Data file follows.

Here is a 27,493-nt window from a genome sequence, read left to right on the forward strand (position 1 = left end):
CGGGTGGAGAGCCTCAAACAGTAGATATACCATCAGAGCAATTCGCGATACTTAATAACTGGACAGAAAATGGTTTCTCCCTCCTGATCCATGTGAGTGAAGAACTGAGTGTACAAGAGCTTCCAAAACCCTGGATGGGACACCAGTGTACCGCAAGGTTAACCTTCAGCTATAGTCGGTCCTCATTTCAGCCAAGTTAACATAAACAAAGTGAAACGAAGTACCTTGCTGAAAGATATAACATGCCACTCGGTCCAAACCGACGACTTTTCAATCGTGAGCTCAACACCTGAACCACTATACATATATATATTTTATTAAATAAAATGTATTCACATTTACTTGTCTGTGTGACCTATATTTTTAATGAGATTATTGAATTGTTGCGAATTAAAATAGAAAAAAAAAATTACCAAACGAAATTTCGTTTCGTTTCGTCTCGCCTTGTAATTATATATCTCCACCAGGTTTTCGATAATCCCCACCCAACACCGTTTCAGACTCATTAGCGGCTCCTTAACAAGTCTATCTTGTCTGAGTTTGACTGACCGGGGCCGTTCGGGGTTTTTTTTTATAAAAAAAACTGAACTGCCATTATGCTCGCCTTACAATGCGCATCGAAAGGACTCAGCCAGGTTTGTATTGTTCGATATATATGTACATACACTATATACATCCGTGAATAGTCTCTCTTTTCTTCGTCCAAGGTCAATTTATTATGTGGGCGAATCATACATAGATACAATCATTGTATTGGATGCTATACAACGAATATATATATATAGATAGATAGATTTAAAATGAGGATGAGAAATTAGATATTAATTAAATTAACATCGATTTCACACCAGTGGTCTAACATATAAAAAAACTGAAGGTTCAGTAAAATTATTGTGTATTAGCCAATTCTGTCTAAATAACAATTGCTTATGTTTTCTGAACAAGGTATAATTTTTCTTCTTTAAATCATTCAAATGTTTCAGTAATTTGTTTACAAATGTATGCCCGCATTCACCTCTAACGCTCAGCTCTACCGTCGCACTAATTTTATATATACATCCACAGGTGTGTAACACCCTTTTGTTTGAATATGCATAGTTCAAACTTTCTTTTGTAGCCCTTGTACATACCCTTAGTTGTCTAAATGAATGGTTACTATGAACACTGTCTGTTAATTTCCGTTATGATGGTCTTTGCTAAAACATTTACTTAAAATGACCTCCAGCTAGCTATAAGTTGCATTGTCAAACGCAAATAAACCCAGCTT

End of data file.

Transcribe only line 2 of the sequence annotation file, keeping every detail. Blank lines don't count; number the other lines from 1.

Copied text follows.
CGGGTGGAGAGCCTCAAACAGTAGATATACCATCAGAGCAATTCGCGATACTTAATAACTGGACAGAAAATGGTTTCTCCCTCCTGATCCATGTGAGTGAAGAACTGAGTGTACAAGAGCTTCCAAAACCCTGGATGGGACACCAGTGTACCGCAAGGTTAACCTTCAGCTATAGTCGGTCCTCATTTCAGCCAAGTTAACATAAACAAAGTGAAACGAAGTACCTTGCTGAAAGATATAACATGCCACTCGGTCCAAACCGACGACTTTTCAATCGTGAGCTCAACACCTGAACCACTATACATATATATATTTTATTAAATAAAATGTATTCACATTTACTTGTCTGTGTGACCTATATTTTTAATGAGATTATTGAATTGTTGCGAATTAAAATAGAAAAAAAAAATTACCAAACGAAATTTCGTTTCGTTTCGTCTCGCCTTGTAATTATATATCTCCACCAGGTTTTCGATAATCCCCACCCAACACCGTTTCAGACTCATTAGCGGCTCCTTAACAAGTCTATCTTGTCTGAGTTTGACTGACCGGGGCCGTTCGGGGTTTTTTTTTATAAAAAAAACTGAACTGCCATTATGCTCGCCTTACAATGCGCATCGAAAGGACTCAGCCAGGTTTGTATTGTTCGATATATATGTACATACACTATATACATCCGTGAATAGTCTCTCTTTTCTTCGTCCAAGGTCAATTTATTATGTGGGCGAATCATACATAGATACAATCATTGTATTGGATGCTATACAACGAATATATATATATAGATAGATAGATTTAAAATGAGGATGAGAAATTAGATATTAATTAAATTAACATCGATTTCACACCAGTGGTCTAACATATAAAAAAACTGAAGGTTCAGTAAAATTATTGTGTATTAGCCAATTCTGTCTAAATAACAATTGCTTATGTTTTCTGAACAAGGTATAATTTTTCTTCTTTAAATCATTCAAATGTTTCAGTAATTTGTTTACAAATGTATGCCCGCATTCACCTCTAACGCTCAGCTCTACCGTCGCACTAATTTTATATATACATCCACAGGTGTGTAACACCCTTTTGTTTGAATATGCATAGTTCAAACTTTCTTTTGTAGCCCTTGTACATACCCTTAGTTGTCTAAATGAATGGTTACTATGAACACTGTCTGTTAATTTCCGTTATGATGGTCTTTGCTAAAACATTTACTTAAAATGACCTCCAGCTAGCTATAAGTTGCATTGTCAAACGCAAATAAACCCAGCTT